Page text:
A track from yesterday morning's meander ... I think she's a Hawksbill but could possibly be a Flatback. Either one is great news as Hawksbill turtles are listed as critically endangered and Flatbacks we don't get to see very often around here! The most common turtles we see here are the Green sea turtle (whose tracks look like a single tractor wheel track as she moves both front flippers in unison when pulling herself up the beach) and Loggerheads turtles (whose tracks look similar to the one above with right and left flippers moving alternately but without the tail drag and much larger). Hawksbill turtles are endangered not because of being hunted for their flesh (which is actually poisonous to humans) but because of being hunted for their shell, which is the classic turtle shell pattern. When you see combs, sunnies or jewellery that are genuine turtle shell, they have most likely been made from the shell of a Hawksbill turtle. By most estimates there are approximately only 20,000 female Hawksbills left in the world! So it is really special that we still have them visiting the Ningaloo and further north along the coast to nest every year.

Posted on February 22, 2017 .

This moody ocean of ours.

I had never seen a glass off extend so far out to sea and then disappear so quickly. In a matter of minutes the mirror of the sky was gone, the haze on the horizon had sent a ripple across the surface, tainting the glass and sweeping specks of white in from the south west. White caps were on the way. The glassy ankle high waves that were peeling along the shore had turned to waist high onshore slop with spray that stung the eyes. The turquoise water that held turtles and striped fish flitting around the shallows had been replaced by a turbid dark abyss and white foam being flung shore ward. The eerie stillness was gone, the gentle air now a strong salty sea breeze that filled the nostrils, stole my hat and left a sticky damp on the skin. How quickly things can change for this moody ocean of ours, certainly one to respect...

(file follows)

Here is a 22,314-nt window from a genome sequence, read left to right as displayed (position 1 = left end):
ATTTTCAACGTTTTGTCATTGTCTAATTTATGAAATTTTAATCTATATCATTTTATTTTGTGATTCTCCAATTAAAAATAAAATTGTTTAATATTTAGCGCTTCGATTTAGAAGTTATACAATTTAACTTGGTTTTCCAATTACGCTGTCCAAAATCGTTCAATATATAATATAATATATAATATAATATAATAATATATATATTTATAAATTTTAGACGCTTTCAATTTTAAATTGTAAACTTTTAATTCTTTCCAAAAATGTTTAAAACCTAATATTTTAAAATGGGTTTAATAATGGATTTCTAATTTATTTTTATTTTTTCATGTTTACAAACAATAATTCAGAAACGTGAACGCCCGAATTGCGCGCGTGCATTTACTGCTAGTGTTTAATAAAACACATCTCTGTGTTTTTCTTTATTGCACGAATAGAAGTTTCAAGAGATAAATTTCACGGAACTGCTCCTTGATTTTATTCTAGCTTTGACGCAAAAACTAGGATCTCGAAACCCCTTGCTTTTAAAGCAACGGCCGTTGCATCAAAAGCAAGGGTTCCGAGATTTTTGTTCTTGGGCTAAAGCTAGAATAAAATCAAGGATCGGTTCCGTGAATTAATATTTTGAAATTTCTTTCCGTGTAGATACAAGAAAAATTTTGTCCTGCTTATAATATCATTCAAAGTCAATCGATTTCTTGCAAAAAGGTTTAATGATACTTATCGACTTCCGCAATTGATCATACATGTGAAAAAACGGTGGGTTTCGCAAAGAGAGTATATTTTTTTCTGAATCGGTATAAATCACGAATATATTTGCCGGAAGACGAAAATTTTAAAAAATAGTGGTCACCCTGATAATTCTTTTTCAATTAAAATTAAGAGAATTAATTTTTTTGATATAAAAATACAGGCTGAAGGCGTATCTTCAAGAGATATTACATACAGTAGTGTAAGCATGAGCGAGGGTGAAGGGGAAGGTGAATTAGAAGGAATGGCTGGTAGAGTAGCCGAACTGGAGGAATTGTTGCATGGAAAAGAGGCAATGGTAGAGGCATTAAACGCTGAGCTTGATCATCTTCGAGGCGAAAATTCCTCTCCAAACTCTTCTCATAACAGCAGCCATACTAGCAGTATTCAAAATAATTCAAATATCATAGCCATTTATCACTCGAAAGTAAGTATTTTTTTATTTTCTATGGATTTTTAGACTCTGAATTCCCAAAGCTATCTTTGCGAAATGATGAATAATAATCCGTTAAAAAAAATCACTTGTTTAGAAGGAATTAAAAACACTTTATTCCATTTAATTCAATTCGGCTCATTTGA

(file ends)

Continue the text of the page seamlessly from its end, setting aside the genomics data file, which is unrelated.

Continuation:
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Posted on January 31, 2017 .

W I N N E R D A M P I E R A R T A W A R D S

• 1 S T • P R I Z E • D A M P I E R • A R T • A W A R D S • 'Home is where the heart is' category.... Couldn't be more stoked. Thanks Dampier Community Association for such a great event! Exhibition now over, this hermit crab is on the loose 75cm x 75cm • Framed• $485 plus freight. email hello@eleanorkillenart.com for details.

Posted on November 11, 2015 .

Squid

Masters of camouflage, Squid have special cells just under their skin surface which enable them to blend into their surroundings. One group of these special cells are called ‘Chromatophores’. At the centre of each chromatophore is an elastic sac full of pigment (brown, black, orange, red or yellow). The pigment sac is surrounded by muscles and nerves that expand (contraction) or contract (relaxed) the sac, allowing the skin to display a different colour.

Posted on October 21, 2015 .

Manta ray

Despite being up to 7m in width, manta rays are completely harmless to humans with a non-functioning tail spine and 300 useless little teeth. Rather than preying on unassuming snorkellers, mantas are filter feeders with their standard diet consisting of crustaceans, plankton and small fis.

Posted on October 21, 2015 .

Octopus

Octopus are part of the cephalapod family. They are quite special in the way that they reproduce.  Male octopus have what's called a hectocotylus which is one of his arms that is modified to be able to store and then release spermatophores (octopus swimmers) which go on to fertilise the female's eggs. Males generally form a new hectocotylus in each new season.

Posted on September 7, 2015 .

Green turtle hatchling

Green turtles are quite interesting in that their diet changes as they grow from juvenile to adult. Juveniles are omnivores and feed on invertebrates like crabs, jellyfish and sponges whereas adults are herbivores and feed on sea grasses and algae. This change in diet and move from offshore to inshore waters to find food can sometimes stress out the turtle and result in the early death of it. In the north west of Australia we often find green turtles of 4-5 years age washed up on the shores because of this reason.   

Posted on September 7, 2015 .